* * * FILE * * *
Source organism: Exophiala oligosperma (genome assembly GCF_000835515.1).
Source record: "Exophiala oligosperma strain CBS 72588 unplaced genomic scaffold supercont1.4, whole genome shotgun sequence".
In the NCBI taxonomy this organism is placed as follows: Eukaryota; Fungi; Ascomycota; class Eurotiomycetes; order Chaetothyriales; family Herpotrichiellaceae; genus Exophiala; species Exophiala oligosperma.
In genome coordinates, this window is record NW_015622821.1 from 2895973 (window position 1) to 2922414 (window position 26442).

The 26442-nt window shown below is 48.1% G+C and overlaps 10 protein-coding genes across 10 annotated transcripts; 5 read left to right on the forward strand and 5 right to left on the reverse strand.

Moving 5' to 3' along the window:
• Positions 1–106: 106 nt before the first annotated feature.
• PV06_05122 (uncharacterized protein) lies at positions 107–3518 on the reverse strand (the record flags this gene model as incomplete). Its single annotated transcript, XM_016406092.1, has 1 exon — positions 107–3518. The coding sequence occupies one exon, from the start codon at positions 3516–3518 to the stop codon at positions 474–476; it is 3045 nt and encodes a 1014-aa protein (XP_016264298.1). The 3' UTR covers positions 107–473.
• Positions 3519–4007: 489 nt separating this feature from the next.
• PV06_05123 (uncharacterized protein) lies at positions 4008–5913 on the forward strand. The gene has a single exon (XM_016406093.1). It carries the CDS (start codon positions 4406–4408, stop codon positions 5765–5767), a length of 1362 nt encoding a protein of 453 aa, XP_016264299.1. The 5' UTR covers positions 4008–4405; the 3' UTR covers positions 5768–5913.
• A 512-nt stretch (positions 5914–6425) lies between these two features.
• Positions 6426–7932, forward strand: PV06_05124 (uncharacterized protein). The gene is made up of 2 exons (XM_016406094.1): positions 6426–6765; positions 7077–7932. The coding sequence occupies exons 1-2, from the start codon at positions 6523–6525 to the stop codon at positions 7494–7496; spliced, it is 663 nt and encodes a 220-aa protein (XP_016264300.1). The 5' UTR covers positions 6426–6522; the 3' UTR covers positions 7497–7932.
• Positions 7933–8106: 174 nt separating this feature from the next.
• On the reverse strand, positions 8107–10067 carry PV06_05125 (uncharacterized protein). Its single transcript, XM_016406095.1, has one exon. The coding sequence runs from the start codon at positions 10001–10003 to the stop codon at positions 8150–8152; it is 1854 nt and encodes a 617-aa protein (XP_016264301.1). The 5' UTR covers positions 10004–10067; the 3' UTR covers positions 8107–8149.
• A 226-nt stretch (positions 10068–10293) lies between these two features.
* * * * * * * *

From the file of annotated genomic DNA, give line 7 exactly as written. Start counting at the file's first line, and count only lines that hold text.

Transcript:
• Positions 1–106: 106 nt before the first annotated feature.